The California Clean Tech Open, often regarded as one of the top business plan competitions in the world, announced the semi-finalists yesterday for its 2009 competition. 50 early-stage startups were chosen to compete in the categories of Water & Waste, Energy Efficiency, Green Building, Renewable Energy, Smart Power and Transportation. Winners receive $50,000 in cash, $50,000 for business services and a chance for funding—along with the benefit of the Clean Tech Open's track record for selecting successful companies like Cool Earth Solar (2006 runner up) and BuildFast (2007 winner). The top five finalists in each category won't be announced until the fall, but we've culled a list of some of our favorites from the semi-finalist group.
1. Armageddon Energy
We've already written about this enterprising startup, which makes prefab teflon-coated rooftop solar panels that take only a few minutes to set up. Armageddon recently completed a series of prototypes and expects commercial production to begin in a year.
2. Parco Homes
This company builds customized zero net energy prefab homes that it bills as "LEGO for adults." Parco was asked by Al Gore earlier this year to ready a white paper examining the prospects for the widespread adoption of low-carbon and carbon-neutral prefab housing. The startup has garnered significant press in the San Francisco Bay Area, and is currently working on a home project in Berkeley.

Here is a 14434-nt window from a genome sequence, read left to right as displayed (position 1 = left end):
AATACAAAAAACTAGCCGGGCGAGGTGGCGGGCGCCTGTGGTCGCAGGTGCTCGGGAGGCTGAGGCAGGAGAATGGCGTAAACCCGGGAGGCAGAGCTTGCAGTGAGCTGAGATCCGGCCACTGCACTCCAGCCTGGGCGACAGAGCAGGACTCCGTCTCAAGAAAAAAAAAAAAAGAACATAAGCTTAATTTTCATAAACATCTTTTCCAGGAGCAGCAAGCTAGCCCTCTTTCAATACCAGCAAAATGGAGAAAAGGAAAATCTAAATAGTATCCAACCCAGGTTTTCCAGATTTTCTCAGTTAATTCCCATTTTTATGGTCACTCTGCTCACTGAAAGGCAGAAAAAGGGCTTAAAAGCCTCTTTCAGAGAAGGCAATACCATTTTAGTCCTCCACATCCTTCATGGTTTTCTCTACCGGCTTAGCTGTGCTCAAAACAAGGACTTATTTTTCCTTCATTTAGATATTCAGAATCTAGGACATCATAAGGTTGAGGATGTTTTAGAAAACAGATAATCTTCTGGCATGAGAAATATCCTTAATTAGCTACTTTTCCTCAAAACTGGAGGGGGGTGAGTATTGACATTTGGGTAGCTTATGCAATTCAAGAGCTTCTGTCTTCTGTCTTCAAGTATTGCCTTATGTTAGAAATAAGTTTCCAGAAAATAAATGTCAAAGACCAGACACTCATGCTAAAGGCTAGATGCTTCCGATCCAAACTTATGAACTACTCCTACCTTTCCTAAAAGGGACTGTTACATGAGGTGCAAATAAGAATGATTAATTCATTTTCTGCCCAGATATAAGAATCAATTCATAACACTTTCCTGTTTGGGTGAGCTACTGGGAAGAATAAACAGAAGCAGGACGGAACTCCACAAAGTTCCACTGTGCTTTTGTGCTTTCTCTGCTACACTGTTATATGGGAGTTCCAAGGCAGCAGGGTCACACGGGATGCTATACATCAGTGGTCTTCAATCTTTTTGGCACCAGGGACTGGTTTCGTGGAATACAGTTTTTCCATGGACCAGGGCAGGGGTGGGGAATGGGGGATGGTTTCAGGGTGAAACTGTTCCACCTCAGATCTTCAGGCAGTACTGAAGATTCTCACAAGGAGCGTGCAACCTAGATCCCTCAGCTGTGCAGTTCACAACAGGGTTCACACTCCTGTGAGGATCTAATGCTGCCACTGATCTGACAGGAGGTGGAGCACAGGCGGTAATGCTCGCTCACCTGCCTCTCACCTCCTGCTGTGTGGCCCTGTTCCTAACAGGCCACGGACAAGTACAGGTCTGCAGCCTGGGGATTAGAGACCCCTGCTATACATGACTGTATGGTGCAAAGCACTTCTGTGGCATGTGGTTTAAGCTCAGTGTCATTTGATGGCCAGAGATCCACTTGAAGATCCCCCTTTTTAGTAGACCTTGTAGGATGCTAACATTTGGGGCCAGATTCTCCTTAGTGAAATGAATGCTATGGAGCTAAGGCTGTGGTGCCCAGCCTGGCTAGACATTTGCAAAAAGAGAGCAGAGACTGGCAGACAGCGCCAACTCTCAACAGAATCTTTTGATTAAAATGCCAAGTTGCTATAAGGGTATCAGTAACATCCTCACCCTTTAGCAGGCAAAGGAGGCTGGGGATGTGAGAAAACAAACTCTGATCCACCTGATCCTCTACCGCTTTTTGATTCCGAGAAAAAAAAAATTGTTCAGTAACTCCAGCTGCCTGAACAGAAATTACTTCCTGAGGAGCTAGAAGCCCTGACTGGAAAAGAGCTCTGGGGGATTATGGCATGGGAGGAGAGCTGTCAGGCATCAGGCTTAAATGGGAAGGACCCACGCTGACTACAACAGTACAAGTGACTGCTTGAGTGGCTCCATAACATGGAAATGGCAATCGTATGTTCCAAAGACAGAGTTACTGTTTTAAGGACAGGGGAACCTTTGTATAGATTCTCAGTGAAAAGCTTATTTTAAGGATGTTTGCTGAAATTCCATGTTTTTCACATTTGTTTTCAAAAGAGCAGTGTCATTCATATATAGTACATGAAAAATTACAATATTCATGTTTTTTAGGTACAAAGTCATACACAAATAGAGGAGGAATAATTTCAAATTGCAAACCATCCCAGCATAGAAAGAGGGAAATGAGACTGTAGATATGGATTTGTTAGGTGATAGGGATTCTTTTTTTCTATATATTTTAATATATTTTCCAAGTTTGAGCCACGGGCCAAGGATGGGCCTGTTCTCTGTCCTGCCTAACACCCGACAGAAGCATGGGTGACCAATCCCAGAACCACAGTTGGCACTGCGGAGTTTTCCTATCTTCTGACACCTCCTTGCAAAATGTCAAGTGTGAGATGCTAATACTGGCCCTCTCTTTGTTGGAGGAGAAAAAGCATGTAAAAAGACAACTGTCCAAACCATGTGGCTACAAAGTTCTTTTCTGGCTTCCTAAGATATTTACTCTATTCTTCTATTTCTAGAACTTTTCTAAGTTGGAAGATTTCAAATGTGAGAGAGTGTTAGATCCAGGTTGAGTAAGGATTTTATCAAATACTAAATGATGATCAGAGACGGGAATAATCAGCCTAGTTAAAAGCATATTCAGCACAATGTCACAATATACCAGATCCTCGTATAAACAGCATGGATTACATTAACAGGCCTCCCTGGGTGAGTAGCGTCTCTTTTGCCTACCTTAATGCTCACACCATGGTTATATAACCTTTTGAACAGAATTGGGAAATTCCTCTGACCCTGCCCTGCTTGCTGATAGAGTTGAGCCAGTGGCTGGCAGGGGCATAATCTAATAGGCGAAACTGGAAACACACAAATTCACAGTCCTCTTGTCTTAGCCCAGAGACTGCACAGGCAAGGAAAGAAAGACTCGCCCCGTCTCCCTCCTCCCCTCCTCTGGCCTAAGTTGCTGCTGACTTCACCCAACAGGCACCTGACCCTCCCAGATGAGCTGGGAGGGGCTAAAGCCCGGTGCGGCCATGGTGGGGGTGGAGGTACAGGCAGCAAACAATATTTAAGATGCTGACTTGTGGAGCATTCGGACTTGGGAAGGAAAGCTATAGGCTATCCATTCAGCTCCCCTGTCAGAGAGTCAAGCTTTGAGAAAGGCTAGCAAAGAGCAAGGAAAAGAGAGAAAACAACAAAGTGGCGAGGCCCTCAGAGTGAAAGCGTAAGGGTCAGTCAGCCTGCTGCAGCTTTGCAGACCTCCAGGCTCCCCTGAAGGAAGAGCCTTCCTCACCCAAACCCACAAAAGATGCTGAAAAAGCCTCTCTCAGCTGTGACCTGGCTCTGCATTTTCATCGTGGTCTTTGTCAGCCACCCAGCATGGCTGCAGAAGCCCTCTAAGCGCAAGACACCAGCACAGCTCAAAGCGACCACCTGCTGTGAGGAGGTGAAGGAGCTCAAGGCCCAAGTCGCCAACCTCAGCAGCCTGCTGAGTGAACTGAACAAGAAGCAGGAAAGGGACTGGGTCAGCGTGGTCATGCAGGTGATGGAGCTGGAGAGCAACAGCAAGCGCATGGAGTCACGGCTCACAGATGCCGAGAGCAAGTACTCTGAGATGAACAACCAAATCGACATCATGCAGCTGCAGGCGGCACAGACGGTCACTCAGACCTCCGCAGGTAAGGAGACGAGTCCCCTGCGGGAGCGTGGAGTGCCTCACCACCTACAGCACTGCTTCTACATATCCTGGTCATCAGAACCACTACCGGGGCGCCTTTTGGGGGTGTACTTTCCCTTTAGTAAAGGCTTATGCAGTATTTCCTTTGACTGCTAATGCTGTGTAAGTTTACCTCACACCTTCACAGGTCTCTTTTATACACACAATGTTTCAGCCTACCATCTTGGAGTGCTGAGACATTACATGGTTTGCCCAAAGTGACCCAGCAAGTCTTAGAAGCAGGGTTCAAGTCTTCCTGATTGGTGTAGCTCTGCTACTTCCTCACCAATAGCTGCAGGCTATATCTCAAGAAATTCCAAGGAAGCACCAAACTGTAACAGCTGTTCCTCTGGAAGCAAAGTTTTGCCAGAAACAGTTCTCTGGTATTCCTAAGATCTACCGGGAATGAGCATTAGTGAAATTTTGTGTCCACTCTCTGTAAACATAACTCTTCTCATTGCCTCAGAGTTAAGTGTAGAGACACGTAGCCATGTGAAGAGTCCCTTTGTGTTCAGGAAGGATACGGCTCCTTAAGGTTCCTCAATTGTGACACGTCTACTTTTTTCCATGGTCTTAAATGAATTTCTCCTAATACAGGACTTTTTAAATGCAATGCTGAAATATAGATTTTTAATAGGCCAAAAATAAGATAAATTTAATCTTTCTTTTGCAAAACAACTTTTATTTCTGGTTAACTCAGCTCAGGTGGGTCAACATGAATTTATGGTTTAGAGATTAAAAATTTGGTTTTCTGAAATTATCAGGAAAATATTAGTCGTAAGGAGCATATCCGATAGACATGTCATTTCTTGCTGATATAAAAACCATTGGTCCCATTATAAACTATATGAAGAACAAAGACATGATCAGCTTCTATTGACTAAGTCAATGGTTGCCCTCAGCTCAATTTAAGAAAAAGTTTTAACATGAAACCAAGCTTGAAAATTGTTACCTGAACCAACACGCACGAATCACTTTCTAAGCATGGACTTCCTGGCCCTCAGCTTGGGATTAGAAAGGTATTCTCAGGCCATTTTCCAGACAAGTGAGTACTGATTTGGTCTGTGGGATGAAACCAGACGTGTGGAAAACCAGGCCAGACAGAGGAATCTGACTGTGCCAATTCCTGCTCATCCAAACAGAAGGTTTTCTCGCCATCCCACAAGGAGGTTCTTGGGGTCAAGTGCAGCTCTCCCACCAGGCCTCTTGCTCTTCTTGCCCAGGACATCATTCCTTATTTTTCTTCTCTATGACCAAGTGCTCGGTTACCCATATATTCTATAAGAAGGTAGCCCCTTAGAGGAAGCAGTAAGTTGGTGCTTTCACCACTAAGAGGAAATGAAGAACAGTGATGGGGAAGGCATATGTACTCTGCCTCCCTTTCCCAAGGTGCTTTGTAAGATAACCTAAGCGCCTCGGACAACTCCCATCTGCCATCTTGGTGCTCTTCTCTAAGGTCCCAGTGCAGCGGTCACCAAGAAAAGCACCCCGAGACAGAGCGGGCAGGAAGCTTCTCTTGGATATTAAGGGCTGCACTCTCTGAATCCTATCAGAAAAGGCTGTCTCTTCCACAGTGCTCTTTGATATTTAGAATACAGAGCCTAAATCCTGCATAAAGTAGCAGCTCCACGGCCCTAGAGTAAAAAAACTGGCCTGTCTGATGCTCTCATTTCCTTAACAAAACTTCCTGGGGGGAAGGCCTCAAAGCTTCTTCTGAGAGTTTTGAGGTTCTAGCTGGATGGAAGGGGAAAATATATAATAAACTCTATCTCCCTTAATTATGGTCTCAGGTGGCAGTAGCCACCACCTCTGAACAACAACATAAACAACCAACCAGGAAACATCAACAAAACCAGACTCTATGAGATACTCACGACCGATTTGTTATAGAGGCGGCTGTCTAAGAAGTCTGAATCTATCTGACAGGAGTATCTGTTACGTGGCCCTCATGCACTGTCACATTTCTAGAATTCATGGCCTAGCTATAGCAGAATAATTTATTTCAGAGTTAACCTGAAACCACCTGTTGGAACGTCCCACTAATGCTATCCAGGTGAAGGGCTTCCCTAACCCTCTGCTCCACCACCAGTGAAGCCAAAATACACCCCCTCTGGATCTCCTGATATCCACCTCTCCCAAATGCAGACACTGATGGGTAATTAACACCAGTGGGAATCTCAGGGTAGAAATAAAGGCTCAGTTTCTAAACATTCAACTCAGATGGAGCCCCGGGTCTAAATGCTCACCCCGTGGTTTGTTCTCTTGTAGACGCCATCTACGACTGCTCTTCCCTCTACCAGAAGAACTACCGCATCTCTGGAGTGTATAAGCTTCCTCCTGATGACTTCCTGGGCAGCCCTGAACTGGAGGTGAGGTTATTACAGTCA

Founded in 2007, Velkess has developed a new type of energy storage that it claims is capable of storing and regenerating electrical energy a fraction of the cost of currently available technologies. Velkess's prototype system uses a kinetic flywheel to store energy in the momentum of a giant spinning wheel. Next up: building a larger prototype to demonstrate the technology's applications for the power grid.
The Powerzoa, developed in a Presidio School of Management class on Sustainable Products and Services, is a smart plug that connects to wall outlets. Unlike other smart plugs that display energy on an attached display, the Powerzoa sends energy usage data to a Web site, where appliances can be scheduled to automatically turn on or off. No word on a potential release date or if a prototype is available.
NanoBrane is working on a nanotech solution to reduce membrane fouling in water filtration systems. Membranes are a popular technology for water purification, but the systems normally have to be replaced every three to five years. NanoBrane claims it can double the operating lifespan and reduce operating expenses by up to 20%. The company is taking requests for pilot study partnerships on its Web site.